[Advaita-l] Disccussion on Free-will

Ramesh Krishnamurthy rkmurthy at gmail.com
Fri May 22 00:54:42 CDT 2009


The debate between "fate" and "free-will" is an endless one, and
although the Vedantin may have something to say on this (on the basis
of the law of karma), it is not his approach to get caught in this
cycle. Rather, the Vedantin points out that the very premise for the
existence of fate/will, viz., the sense of agency, is illusory.

Actually, fate and free-will are two sides of the same coin, the coin
itself being the sense of agency. As long as I have the bhAva of being
a kartA and a bhoktA (doer/enjoyer), I will see that some of my wants
get fulfilled and others don't. On one occasion, I might decide to go
to Sringeri and do so with ease. Hence my "free-will" has worked. On
another occasion, I really want to go but am unable to because of an
emergency at the office. Hence, "fate" has stalled my plans.

As long as there is a sense of agency, which in a way is the key to
our sense of individuality, both free-will and fate influence our

mokSha involves the understanding that the sense of agency is avidyA.
Hence the mukta does not identify with the causal cycle and is
liberated from both fate and free will.

Interestingly, the illusory/erroneous nature of the sense of agency is
stressed by all the Indian philosophical traditions, though they
explain it in different ways.

The advaitin uses the framework of avidyA which is the attribution of
knowerhood and doerhood to the Atman. The saMkhyan, in a similar way,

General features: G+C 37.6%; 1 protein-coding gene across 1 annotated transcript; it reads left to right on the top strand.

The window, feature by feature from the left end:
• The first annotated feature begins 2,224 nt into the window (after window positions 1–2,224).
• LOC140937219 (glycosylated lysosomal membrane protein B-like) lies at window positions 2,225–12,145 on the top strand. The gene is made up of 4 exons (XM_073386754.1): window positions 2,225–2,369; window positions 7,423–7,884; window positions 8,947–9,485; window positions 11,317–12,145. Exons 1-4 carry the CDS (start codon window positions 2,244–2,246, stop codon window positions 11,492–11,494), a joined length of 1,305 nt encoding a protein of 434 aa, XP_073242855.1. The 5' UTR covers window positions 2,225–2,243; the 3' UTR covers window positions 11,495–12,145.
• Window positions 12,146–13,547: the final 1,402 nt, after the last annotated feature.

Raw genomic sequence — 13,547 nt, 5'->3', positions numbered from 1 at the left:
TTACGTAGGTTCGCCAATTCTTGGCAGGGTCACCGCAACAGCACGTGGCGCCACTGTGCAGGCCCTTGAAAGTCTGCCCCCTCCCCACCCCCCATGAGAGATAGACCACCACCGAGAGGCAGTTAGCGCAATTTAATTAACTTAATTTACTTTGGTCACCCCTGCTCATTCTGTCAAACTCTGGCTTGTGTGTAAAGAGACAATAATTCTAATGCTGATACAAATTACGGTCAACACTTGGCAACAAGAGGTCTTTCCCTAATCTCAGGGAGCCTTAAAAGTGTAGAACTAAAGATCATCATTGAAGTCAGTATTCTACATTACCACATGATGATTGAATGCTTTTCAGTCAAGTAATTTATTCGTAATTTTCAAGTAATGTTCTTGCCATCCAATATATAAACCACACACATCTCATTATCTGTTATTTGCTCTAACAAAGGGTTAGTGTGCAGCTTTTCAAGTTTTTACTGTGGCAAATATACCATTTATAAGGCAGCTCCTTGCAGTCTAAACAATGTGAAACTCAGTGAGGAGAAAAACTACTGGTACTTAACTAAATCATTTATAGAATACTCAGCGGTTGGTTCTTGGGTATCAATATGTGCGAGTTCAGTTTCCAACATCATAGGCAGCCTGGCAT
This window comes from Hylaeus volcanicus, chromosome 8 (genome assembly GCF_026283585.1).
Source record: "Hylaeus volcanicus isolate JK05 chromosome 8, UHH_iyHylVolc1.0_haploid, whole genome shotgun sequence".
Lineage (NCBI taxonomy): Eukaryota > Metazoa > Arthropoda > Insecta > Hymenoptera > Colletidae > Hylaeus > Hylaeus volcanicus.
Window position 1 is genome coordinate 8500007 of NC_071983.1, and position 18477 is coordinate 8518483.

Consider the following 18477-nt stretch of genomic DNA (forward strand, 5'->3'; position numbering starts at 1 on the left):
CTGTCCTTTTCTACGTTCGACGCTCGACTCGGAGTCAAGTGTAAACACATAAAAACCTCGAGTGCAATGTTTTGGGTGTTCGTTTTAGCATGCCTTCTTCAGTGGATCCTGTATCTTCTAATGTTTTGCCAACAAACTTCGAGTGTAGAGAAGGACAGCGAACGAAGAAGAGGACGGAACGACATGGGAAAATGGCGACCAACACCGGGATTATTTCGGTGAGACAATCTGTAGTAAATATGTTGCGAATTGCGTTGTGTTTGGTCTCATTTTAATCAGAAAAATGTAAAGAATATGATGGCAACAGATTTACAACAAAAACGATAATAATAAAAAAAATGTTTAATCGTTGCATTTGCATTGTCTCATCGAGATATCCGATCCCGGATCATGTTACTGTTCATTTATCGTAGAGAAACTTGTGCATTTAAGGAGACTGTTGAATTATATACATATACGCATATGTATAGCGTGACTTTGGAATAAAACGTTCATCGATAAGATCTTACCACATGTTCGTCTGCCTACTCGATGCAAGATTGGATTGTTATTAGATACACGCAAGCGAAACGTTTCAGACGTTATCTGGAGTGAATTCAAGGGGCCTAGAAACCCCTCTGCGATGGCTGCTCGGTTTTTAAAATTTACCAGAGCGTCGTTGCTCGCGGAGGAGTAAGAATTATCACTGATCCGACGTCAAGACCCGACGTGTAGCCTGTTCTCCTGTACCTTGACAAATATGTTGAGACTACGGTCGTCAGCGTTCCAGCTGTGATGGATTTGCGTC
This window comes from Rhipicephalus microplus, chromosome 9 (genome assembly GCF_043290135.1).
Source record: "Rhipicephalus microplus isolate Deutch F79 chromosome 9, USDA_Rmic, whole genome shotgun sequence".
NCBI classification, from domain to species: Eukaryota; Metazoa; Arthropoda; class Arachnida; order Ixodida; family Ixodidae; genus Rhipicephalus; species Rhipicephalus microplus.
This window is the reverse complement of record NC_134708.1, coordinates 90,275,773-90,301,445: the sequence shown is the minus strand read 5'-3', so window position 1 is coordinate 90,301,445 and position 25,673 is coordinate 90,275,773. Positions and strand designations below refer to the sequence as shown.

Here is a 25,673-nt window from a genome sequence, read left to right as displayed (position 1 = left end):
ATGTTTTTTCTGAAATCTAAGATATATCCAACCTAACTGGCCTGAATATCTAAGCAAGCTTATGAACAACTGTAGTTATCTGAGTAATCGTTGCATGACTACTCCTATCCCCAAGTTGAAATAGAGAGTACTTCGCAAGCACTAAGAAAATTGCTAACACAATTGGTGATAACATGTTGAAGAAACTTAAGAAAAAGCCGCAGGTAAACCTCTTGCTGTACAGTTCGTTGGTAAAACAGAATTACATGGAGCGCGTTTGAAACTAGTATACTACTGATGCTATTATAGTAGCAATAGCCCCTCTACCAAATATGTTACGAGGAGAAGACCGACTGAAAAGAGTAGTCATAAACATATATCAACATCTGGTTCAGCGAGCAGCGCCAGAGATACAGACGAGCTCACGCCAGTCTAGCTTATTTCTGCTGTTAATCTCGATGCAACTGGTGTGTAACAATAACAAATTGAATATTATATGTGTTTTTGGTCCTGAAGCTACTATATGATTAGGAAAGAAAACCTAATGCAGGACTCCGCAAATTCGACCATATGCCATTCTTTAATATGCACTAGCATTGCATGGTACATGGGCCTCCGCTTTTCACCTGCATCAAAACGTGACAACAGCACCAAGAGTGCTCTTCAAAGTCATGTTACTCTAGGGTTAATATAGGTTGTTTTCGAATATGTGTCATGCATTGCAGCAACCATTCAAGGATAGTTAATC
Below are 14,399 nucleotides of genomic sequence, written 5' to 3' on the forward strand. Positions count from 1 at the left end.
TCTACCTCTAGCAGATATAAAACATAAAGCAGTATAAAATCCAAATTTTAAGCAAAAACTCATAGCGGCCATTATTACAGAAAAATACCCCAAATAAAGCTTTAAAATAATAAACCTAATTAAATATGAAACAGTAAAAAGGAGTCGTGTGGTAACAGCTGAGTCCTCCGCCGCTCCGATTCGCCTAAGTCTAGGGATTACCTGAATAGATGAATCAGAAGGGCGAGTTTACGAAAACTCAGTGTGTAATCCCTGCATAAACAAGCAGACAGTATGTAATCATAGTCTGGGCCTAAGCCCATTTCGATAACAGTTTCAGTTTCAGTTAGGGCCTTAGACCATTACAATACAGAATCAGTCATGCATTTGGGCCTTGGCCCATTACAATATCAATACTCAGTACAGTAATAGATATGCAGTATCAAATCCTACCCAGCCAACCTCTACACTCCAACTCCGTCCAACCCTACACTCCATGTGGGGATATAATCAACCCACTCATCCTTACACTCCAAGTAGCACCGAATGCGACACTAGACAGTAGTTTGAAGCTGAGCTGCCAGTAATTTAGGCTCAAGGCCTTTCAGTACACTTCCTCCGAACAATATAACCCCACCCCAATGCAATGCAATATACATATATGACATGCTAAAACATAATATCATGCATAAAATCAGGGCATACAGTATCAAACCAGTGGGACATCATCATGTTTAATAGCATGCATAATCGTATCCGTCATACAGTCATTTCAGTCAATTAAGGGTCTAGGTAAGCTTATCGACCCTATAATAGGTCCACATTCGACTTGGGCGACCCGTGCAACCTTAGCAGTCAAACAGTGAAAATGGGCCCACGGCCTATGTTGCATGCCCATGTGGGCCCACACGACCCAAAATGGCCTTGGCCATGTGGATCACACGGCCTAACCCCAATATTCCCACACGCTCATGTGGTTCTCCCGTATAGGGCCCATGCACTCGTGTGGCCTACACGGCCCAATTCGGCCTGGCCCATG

says that the puruSha identifies himself as the doer due to a mistaken
identification with the modifications of prakR^iti. Most
bhakti-oriented traditions would attribute doerhood to Ishvara (divine
play etc), with the jIva being only an instrument. The bauddha-s would
say that the doer and the deed arise co-dependently, therefore neither
is inherently real, and so forth.

Hence, if you are a follower of any Indian philosophical tradition,
the riddle of fate and free-will is "transcended" (through the
understanding that the sense of agency is mistaken) instead of being
resolved in favour of either fate or free will. In fact such a
resolution cannot happen because the two are two sides of the same

The vipra-s of the ancient past, while pouring their offerings into
agni, contemplated on their actions and the relationship between the
sacrificer and the sacrifice, the doer and the deed. Hence, 'karma'
and 'yaj~na' took on increasingly philosophical meanings, and spawned
the insightful darshana-s that we have inherited today.

santoṣaḥ paramo lābhaḥ satsaṅgaḥ paramā gatiḥ I
vicāraḥ paramaṁ jñānaṁ śamo hi paramaṁ sukham II
- Yoga Vāsiṣṭha

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